Monday, June 13, 2011

10 Most Influential People in the Alternative Media (2011)

The Activist Post lists the ten most influential people in the alternative media world and it is a fascinating read that gives confidence to those who are sick and tired of the status quo and want to make some noise in the hopes of changing things in our world. The key is information and that is the focus of all the people on this list; the dissemination of hardcore fact-based analysis and information that contradicts much of the reporting we see in mainstream media venues.

For Pesticides: Apples Are Worst, Onions The Best

If you're struggling to determine where best to spend your organic dollars then this guide to pesticide levels in produce can be of assistance. It turns out that apples, strawberries, celery, peaches and spinach have the highest levels of pesticide residue and you should go with an alternative organic variety if you can. Nonetheless, the EWG states that the health benefits of eating fruits and vegetables outweighs the risk from pesticides, so you should keep eating them even if you can't get or afford organic produce. Ugh.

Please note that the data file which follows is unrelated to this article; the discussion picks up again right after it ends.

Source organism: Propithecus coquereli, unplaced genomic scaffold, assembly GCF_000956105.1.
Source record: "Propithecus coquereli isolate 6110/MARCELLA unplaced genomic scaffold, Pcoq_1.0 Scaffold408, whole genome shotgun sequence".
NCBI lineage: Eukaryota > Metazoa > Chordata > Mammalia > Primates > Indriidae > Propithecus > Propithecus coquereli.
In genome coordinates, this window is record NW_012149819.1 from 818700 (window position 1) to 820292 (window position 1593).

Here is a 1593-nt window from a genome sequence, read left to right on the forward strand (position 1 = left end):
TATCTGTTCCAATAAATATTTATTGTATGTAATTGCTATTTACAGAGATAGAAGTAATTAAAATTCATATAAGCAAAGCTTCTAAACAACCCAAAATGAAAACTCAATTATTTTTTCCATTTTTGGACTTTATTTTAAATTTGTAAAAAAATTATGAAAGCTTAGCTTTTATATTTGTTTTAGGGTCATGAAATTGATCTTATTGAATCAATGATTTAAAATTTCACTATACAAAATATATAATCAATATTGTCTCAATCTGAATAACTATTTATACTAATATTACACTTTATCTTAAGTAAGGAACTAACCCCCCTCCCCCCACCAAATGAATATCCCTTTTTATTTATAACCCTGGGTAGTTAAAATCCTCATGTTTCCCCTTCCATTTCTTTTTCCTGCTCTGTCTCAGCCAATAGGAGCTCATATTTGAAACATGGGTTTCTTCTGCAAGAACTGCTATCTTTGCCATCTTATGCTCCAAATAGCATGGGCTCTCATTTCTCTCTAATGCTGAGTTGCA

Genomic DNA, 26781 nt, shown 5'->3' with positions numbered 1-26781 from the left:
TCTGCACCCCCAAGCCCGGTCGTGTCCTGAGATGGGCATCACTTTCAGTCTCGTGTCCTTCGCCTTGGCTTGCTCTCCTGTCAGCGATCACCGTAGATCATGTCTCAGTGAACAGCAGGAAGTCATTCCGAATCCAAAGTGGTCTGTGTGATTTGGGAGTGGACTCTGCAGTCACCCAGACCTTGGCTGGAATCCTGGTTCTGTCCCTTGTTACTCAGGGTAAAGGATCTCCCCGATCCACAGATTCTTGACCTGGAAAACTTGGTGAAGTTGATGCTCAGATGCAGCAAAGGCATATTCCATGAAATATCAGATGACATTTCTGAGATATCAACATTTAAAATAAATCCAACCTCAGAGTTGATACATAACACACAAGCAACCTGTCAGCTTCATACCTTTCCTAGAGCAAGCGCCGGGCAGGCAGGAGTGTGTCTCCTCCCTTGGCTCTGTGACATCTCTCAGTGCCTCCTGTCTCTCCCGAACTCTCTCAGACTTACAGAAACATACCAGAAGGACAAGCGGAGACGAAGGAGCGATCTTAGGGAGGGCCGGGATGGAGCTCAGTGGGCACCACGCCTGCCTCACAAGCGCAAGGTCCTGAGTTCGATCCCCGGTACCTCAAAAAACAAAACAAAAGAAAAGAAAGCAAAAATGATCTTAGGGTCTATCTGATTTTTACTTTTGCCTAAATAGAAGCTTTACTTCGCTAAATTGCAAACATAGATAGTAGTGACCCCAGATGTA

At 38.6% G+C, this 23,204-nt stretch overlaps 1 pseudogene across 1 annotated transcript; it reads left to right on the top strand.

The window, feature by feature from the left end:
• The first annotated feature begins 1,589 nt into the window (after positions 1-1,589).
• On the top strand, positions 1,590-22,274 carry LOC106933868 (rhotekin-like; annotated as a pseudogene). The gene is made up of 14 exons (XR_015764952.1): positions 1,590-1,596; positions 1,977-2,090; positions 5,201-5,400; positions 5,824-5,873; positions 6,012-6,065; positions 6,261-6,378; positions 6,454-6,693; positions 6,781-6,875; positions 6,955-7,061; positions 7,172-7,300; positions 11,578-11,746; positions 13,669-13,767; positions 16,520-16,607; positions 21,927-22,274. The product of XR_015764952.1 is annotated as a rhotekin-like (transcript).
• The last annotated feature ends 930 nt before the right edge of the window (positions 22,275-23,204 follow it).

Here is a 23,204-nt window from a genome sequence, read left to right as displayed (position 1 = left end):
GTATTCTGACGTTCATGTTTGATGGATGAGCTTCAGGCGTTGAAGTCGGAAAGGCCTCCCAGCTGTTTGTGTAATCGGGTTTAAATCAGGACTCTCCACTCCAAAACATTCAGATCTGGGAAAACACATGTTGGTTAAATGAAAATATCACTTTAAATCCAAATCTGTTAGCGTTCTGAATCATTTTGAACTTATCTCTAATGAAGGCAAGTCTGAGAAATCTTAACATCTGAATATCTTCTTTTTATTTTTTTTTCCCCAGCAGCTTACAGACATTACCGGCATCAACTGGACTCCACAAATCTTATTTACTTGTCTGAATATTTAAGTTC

Environmental Working Group's Shopper's Guide to Pesticides in Produce

Organic Agriculture's Resilience Shows Untapped Potential

Maine GOP Chair: We Must Make It Harder To Vote Because ‘Democrats Intentionally Steal Elections’

The GOP push to restrict voting rights continues in the state of Maine where the Tea Party Gov. LePage has pushed a bill through the legislature to end same-day voter registration. Despite the absence of data demonstrating voter fraud of any significant level in the country, similar measures are being instituted in more than a dozen GOP-controlled states. In Maine, there is a "peoples veto" law that may be used to overturn the legislation.

What’s wrong with the USDA’s new MyPlate graphic? Plenty

This article reviews the USDA's redesign of the old food triangle and the hypocrisy of the exercise when the government subsidizes unhealthy food production and allows predatory marketing of junk food to children. While 63% of federal subsidies go to meat and dairy, fruits and vegetables get less than 1%. A flawed chart will not change the health of Americans, only a dramatic change in policy will get it done.